Feature

Preventing gray hair... with a pill?

L'Oreal cosmetics is working on a pill that would prevent pesky gray hairs — as long as you take it every day for the rest of your life

Forget hair dye. The cosmetics company L'Oreal says it is developing a pill that will prevent manes from going gray in the first place. Here, a brief guide:

What is this miracle pill?
L'Oreal says it's an inexpensive drug that, when taken daily, will prevent hair from turning gray. "People will take it like a dietary supplement," says the company's head of hair biology, Bruno Bernard. "Ideally you would take [the pill] for your whole life, but realistically we'd encourage people to start using it before their hair goes gray because we don't think it can reverse the process once it has started."

How does it work?
The pill uses an extract from an undisclosed fruit that mimics an enzyme known as TRP-2. That enzyme helps make cells that produce pigments, and could prevent hair cells from succumbing to antioxidants that cause hair to turn gray. L'Oreal says it has been developing the pill for more than a decade. "Experts in the field confirm that substances mimicking TRP-2 activity might be of value to fight hair graying," reads a L'Oreal statement, though a company spokesman says the announcement might be "a little premature."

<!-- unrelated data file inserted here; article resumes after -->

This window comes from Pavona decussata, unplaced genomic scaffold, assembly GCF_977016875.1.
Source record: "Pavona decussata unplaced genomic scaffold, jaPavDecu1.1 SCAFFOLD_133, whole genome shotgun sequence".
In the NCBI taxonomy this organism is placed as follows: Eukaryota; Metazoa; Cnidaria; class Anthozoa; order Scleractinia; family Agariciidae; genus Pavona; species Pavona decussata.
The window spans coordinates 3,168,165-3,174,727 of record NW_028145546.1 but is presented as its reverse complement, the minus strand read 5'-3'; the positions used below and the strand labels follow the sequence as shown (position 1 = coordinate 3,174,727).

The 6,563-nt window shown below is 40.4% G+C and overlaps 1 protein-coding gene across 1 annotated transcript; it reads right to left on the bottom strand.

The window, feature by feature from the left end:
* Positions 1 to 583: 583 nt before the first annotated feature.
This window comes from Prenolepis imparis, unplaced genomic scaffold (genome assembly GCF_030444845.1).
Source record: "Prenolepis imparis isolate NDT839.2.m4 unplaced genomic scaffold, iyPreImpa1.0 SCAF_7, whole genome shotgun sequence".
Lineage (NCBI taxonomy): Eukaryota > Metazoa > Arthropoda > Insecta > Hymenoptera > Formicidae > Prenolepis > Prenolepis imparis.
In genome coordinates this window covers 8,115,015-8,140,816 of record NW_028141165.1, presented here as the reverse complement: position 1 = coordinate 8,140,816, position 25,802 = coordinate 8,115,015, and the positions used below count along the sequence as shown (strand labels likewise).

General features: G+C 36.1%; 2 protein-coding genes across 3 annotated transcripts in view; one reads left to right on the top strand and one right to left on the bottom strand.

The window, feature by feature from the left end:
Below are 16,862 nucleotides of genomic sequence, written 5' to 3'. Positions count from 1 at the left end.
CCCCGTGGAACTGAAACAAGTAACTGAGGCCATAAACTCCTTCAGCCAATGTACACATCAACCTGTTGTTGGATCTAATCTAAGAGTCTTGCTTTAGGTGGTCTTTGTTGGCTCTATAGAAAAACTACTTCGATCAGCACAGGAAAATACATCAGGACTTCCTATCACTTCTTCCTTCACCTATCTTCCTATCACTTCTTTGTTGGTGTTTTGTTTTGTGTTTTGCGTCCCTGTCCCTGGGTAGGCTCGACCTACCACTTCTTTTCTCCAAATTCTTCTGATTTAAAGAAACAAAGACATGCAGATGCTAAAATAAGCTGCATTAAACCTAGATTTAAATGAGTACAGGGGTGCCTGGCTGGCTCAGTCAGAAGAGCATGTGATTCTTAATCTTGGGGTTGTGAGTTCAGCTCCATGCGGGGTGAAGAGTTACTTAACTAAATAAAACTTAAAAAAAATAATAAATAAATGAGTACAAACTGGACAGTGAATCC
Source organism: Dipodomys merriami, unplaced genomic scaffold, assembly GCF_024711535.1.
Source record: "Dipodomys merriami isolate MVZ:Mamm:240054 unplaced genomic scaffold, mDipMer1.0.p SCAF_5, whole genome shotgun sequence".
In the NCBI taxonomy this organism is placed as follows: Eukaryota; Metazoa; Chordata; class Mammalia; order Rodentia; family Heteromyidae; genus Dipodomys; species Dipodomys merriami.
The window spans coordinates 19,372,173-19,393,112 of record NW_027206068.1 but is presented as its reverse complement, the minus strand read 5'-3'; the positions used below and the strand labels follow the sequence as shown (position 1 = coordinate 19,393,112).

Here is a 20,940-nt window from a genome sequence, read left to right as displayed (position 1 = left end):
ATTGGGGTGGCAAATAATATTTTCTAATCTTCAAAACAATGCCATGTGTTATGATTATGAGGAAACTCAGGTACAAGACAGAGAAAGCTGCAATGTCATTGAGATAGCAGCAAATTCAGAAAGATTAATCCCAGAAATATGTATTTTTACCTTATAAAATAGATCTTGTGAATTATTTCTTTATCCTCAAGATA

Where can I get this magic pill?
Nowhere... yet. The pill is still in development and won't be available until 2015, or later.

Is there a market for this?
Of course. The global market for hair coloring is reportedly worth upwards of $12 billion, and L'Oreal hopes to be the first out with a magic pill to prevent gray — potentially raking in billions. Increasingly men, not just women, are getting their hair dyed to banish grays. "Lots of men take Propecia tablets to prevent balding, and they take that for the rest of their lives," says dermatologic surgeon Dr. Hillary Johnson. Surely, some will want this medication too, but "they would have to be a highly motivated group of people."

Is it safe?
Doctors are already voicing concern. "It would make me warn patients to be extra careful [about taking it]," says Johnson. "Anything for cosmetic purposes goes with extra caution because it's not something a person has to have, and it's not worth the risk."

Sources: ABC News, Daily Mail, Fox News, MSNBC

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